Penn Gamma Knife Center at Pennsylvania Hospital
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Trigeminal Neuralgia

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Q&A Sessions: Gamma Knife Questions

John Y.K. Lee, MD, Assistant Professor of Neurosurgery, is the Director of the Penn Center for Cranial Nerve Disorders and a national leader in treating cranial nerve disorders.

Jan asks:
I had Gamma Knife and no longer have any pain (seven months). I understand there is to be numbness and tingling, but is itching of the face a side effect and will any of the side effects go away or subside? Is there something I can take or apply to my face for the itching?

Dr. Lee responds:
Itching can be a side effect of Gamma Knife radiosurgery for trigeminal neuralgia. It should improve.

Rick asks:
How many Gamma Knife procedures do you perform annually at the Center? How does that compare to other centers in the region and nationally?

Dr. Lee responds:
We perform the most Gamma Knife procedures in the Delaware Valley, approximately 300 case per year.

Joanne asks:
My mother had Gamma Knife radiosurgery exactly two years ago. Unfortunately, her tumor has returned in the exact same place. Can she have the same procedure repeated?

Dr. Lee responds:
This depends on the type of tumor and location. I would be happy to review her films.

Joyce asks:
Can a tumor that is 4cm large be treated successfully with this method?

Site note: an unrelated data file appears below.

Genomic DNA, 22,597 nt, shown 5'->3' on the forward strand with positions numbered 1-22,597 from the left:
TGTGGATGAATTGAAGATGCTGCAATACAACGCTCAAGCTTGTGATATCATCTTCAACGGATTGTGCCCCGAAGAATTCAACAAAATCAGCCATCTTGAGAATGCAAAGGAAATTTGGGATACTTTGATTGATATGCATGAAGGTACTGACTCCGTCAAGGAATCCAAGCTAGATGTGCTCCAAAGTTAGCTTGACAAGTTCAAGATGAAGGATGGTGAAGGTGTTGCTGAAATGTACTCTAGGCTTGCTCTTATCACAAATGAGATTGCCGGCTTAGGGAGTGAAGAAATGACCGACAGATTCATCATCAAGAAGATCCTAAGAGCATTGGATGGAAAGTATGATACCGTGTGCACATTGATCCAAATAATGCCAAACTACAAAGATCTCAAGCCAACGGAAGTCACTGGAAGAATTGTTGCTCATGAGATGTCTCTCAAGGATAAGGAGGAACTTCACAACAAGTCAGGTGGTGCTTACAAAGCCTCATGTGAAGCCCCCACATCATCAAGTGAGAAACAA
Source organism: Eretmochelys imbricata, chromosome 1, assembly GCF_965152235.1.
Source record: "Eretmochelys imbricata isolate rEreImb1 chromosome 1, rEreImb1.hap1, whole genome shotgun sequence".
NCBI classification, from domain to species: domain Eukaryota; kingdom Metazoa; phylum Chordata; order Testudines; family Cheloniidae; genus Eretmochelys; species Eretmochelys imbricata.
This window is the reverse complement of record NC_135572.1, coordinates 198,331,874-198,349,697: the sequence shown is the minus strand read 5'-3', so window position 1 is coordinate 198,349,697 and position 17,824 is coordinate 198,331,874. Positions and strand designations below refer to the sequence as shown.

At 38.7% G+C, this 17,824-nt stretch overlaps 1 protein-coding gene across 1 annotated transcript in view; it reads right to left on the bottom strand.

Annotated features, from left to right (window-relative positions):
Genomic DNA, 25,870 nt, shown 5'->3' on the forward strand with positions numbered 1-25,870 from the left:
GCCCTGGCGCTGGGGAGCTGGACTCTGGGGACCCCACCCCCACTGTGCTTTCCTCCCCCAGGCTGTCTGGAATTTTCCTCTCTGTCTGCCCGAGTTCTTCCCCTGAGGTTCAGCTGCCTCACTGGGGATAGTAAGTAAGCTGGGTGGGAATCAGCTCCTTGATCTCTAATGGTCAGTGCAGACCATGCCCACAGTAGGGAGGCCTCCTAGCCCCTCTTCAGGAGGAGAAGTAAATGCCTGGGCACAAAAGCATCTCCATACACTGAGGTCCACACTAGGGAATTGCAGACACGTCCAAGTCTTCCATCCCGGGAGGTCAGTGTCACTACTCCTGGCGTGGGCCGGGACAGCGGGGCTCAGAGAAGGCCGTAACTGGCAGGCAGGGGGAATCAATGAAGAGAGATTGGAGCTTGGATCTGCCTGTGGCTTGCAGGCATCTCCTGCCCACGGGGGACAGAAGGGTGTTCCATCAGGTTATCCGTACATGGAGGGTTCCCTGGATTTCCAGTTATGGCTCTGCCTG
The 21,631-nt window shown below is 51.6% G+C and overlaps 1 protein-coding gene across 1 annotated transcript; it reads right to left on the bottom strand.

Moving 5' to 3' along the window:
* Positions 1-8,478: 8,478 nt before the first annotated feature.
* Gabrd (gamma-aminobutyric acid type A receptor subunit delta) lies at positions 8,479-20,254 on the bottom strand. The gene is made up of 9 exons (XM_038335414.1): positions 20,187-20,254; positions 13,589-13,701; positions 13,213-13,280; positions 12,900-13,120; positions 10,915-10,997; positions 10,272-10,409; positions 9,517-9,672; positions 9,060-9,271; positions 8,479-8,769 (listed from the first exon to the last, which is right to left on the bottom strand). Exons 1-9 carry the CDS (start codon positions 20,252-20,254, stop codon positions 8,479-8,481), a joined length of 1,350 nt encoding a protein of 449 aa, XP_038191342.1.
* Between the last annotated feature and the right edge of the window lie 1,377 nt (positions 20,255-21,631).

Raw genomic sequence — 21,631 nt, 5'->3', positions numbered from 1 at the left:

Dr. Lee responds:
Gamma Knife radiosurgery side effects are determined by:

  1. Volume
  2. Location
  3. Individual Sensitivity

A single linear dimension of 3cm can represent a small volume if it is 3cm x 1cm x 1cm. I would be happy to review the films.

Evie asks:
What are the side effects of Gamma Knife surgery please?

Dr. Lee responds:
Side effects of Gamma Knife are specific to your diagnosis and the location of treatment and dose used. Most patients who undergo Gamma Knife radiosurgery, however, have minimal side effects. They may have a little headache after the procedure, but they can go home on the same day and return to full activities by the next day. I would be happy to discuss this in more detail, if you could provide more specifics.

Lynn asks:
How much does it cost for the Gamma Knife treatment for brain cancer?

Dr. Lee responds:
Gamma Knife radiosurgery is covered by most insurance providers as well as Medicaid and Medicare. The cost without insurance varies depending on the complexity of the treatment plan.

Go asks:
In March, my mother was diagnosed with adenocarcinoma lung cancer, with one brain metastasis. She had a successful brain surgery to resect this tumor and has been on Tarceva for the past five months. She just had a scan with no trace of tumors in her brain, and the lung tumor is now inactive.